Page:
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Penguins deal C Jordan Staal to Hurricanes
“Right back to when all these Staal brothers were drafted, they said at some point in their career, they’d all like to play together,” Hurricanes general manager Jim Rutherford said. “This will be a real good fit for them. I think they can have some fun with this. These are guys that can dominate games, and so I think it all fits together for the two brothers and the family.”
Another brother, defenseman Marc Staal, plays for the New York Rangers.
The Hurricanes entered the offseason hoping to pick up a top-shelf forward to complement Eric Staal, the team captain and unquestioned face of the franchise, either via a trade or free agency. Jordan Staal and Nash were the biggest names on the trade front. New Jersey’s Zach Parise heads up the free-agent class that can begin talking to new teams on July 1.
Rutherford said Penguins general manager Ray Shero called him at about 4:20 p.m. on Friday to say he probably would be moving Staal. He said the deal with Carolina was completed at 6:45 p.m., and it was announced moments before the Hurricanes were to make their first-round pick.
The price Carolina had to pay for their third Staal was rather steep.
The 23-year-old Sutter, the Hurricanes‘ first-round pick in 2007, has 53 goals and 54 assists in parts of four promising NHL seasons. The durable son of former Calgary Flames coach Brent Sutter _ and a member of one of the sport’s most famous families _ was fifth on the team with 17 goals this season. He hasn’t missed a game since the 2009-10 season.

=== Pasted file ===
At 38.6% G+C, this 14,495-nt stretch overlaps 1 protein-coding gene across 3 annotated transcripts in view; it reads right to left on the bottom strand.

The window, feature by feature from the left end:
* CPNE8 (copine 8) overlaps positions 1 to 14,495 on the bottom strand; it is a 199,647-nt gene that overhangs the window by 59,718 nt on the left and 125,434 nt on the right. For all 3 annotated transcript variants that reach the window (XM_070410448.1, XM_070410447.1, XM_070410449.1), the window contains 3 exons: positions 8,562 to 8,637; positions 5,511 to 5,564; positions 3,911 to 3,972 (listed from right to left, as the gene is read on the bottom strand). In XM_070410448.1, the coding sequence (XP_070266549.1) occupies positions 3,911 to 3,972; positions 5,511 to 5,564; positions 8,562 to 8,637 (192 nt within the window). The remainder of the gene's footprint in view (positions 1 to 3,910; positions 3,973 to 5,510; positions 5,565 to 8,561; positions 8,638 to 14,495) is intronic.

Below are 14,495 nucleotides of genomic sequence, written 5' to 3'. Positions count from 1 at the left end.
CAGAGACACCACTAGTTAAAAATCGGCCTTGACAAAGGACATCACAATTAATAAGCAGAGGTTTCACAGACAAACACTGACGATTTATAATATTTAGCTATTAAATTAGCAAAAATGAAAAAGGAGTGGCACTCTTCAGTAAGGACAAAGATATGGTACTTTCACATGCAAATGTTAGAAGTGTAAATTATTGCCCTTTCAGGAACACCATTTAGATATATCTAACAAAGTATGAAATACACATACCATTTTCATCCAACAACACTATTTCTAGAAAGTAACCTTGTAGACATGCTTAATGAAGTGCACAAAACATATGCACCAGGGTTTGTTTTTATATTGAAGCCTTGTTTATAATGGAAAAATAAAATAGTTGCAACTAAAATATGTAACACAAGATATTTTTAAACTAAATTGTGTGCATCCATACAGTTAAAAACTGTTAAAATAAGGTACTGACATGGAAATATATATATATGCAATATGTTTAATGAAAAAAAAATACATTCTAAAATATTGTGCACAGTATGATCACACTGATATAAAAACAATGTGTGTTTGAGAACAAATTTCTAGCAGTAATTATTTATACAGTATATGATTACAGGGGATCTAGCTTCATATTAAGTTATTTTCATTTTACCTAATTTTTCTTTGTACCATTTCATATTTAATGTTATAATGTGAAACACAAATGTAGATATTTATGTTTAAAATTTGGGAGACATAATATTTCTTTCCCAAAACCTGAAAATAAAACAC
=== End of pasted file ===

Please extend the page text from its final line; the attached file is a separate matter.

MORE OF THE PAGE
Dumoulin, 21, was taken by Carolina in the second round in 2009 and he helped Boston College win the Frozen Four in April before signing a three-year, entry-level contract. The Hurricanes gave up their only first-round pick, but they will pick nine times during rounds 2-7 on Saturday.
“No question, I really think a lot of Brandon as a person, and I think he’s one of the best two-way centers in the league,” Rutherford said. “That was a very tough part of this deal, to give him up, but when you’re looking at acquiring an elite player, you usually end up giving something that you don’t want to give.
AP Sports Writer Joedy McCreary in Raleigh, N.C. contributed to this report.
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